26 October 2016
There are about 205 pawn shops in Hong Kong, with the number growing slightly over the past five years. Photo: Internet
There are about 205 pawn shops in Hong Kong, with the number growing slightly over the past five years. Photo: Internet

Why Hong Kong pawn shops are far from fading

Although often labeled as a sunset industry, the century-old pawn shop business is far from fading.

There are 205 pawn shops in Hong Kong, up slightly over the past five years.

Despite competition from financial companies and banks, many of which offer cheaper rates, pawn shops are the lender of choice for people looking to borrow small amounts.

What exactly is their edge?

“Customers can get cash in a few minutes,” Chan Kai-ho, chairman and chief executive of Oi Wah Pawnshop Credit Holdings, told RTHK.

This quick access to cash is what sets pawn shops apart from other lenders if the borrower has collateral.

Who are the major borrowers?

Apparently, domestic helpers are some of the biggest customers.

Chan said they account for about 30 percent of his loan business.

Central, where domestic helpers like to hang out on their day off, is a good place to capture these clients.

Lately, however, Oi Wah has been channeling its focus to high net worth customers.

Transactions in this segment picked up noticeably last year.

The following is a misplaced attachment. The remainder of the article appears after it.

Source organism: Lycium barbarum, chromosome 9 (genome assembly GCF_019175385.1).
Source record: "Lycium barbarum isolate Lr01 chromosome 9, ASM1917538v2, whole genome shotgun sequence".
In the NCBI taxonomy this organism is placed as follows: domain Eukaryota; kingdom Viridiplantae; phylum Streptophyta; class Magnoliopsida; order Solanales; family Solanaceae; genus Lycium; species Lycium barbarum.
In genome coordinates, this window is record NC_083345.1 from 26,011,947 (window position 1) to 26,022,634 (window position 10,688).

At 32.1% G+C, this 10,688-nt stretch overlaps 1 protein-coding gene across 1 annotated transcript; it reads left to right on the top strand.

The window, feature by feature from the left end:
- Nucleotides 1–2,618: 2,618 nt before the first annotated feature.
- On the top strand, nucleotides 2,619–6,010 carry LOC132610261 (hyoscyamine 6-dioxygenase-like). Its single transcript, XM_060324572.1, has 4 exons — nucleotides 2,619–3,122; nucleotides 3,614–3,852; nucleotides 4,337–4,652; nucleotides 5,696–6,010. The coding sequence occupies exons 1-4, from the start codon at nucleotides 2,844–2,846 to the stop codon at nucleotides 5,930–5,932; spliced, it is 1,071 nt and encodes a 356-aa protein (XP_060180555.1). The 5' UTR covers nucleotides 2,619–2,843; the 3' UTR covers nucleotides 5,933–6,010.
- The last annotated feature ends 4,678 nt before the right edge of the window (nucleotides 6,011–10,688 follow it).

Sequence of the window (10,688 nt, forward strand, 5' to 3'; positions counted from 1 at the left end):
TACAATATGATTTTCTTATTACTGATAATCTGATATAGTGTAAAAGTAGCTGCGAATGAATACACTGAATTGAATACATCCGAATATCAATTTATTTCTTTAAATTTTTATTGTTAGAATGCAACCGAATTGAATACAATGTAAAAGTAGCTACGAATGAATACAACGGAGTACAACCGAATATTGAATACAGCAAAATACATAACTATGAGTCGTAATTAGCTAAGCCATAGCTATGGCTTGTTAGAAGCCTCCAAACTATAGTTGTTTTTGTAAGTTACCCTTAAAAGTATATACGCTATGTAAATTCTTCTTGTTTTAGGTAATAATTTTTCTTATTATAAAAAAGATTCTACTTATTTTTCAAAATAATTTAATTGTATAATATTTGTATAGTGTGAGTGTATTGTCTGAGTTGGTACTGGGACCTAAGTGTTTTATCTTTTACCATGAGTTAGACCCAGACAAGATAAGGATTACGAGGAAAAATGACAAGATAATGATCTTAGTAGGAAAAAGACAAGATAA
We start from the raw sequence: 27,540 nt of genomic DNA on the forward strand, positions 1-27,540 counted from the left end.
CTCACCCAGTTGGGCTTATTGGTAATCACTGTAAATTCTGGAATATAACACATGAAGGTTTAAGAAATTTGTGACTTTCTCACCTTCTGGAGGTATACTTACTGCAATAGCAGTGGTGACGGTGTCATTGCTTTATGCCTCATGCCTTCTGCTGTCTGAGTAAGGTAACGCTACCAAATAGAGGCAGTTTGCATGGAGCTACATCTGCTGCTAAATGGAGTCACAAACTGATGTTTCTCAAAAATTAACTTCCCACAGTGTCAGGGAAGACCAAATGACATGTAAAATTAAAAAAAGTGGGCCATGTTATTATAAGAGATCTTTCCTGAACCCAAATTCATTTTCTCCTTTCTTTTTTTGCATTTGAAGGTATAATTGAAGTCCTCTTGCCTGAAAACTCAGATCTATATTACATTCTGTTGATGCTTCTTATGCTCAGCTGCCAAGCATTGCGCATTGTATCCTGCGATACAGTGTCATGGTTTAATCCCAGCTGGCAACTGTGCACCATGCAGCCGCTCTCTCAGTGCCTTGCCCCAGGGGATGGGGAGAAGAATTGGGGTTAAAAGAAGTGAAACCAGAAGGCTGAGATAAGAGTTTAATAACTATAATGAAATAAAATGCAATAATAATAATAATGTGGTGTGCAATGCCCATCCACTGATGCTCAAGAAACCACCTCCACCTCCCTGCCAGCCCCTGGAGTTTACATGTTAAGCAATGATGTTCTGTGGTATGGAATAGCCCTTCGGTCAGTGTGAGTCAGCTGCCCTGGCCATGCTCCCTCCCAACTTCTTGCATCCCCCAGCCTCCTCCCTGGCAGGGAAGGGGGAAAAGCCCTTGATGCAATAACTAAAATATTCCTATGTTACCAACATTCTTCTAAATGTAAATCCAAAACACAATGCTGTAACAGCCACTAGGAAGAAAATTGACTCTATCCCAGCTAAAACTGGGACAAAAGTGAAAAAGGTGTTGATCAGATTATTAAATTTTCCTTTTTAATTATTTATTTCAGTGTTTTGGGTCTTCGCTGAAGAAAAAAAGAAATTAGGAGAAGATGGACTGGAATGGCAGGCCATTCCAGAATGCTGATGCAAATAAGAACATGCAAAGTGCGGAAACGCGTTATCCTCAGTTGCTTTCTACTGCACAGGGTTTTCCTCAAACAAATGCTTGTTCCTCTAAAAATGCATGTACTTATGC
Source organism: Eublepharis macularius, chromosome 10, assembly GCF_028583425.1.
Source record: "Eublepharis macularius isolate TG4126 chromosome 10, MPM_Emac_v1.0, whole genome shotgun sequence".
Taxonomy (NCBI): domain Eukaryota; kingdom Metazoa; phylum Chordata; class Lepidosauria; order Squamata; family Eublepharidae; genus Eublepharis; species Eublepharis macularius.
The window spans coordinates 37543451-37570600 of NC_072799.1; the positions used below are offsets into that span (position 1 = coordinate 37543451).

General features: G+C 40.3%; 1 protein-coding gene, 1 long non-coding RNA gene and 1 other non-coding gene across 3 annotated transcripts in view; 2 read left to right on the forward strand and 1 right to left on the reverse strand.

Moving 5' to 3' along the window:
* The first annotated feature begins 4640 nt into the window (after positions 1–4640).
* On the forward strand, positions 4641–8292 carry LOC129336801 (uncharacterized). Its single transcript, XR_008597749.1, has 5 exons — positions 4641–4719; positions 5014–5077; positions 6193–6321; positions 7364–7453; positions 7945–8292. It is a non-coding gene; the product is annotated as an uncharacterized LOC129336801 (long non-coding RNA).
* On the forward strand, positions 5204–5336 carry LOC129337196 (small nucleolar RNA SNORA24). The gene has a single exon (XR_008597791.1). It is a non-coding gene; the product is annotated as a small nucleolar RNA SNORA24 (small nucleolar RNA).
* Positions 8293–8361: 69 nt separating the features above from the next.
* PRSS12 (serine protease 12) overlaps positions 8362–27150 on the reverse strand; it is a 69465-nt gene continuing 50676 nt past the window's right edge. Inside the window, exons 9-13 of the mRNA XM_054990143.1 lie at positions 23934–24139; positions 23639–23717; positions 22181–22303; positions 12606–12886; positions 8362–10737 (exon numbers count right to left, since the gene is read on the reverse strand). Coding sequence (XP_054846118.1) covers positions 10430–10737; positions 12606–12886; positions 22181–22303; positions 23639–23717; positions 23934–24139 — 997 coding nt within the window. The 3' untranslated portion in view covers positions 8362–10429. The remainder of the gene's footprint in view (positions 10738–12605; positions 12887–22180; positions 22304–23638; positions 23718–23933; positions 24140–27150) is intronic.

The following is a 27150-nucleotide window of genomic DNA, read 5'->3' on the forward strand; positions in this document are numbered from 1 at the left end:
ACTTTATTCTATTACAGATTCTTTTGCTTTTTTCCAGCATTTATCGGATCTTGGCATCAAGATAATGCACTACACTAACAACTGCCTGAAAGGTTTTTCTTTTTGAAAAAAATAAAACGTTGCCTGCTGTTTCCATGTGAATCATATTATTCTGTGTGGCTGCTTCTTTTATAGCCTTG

So it looks like there is no lack of customers pawning their expensive watches and jewelry.

Pawn shops have two main income streams — interest on loans and profit from the sale of repossessed collateral.

Interest accounts for the bulk of their income.

“Only 10 percent of customers don’t redeem their stuff,” Chan said.

By law, pawn shops can charge no more than 3.5 percent interest per month. The maximum loan amount is HK$100,000 (US$12,900).

So how do they decide how much to lend?

Take a luxury watch, for instance.

Chan said the first thing he checks is whether it functions properly. Then, with the aid of a magnifying glass, he looks at other details such as the dial.

A luxury watch in good condition fetches about 70 percent of the price of a new one.

A pawn shop will lend about 50-60 percent of the value, Chan said.

While outsiders don’t see much of a future in this low-profile business, Chan is upbeat.

“There are a lot of opportunities,” he said.

Chan’s company has witnessed steady growth in the past five years.

In 2013, Oi Wah made its stock market debut and last year, the pawn business alone posted related revenue of HK$60 million.

Oi Wah is also involved in mortgage loans business.

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EJ Insight writer

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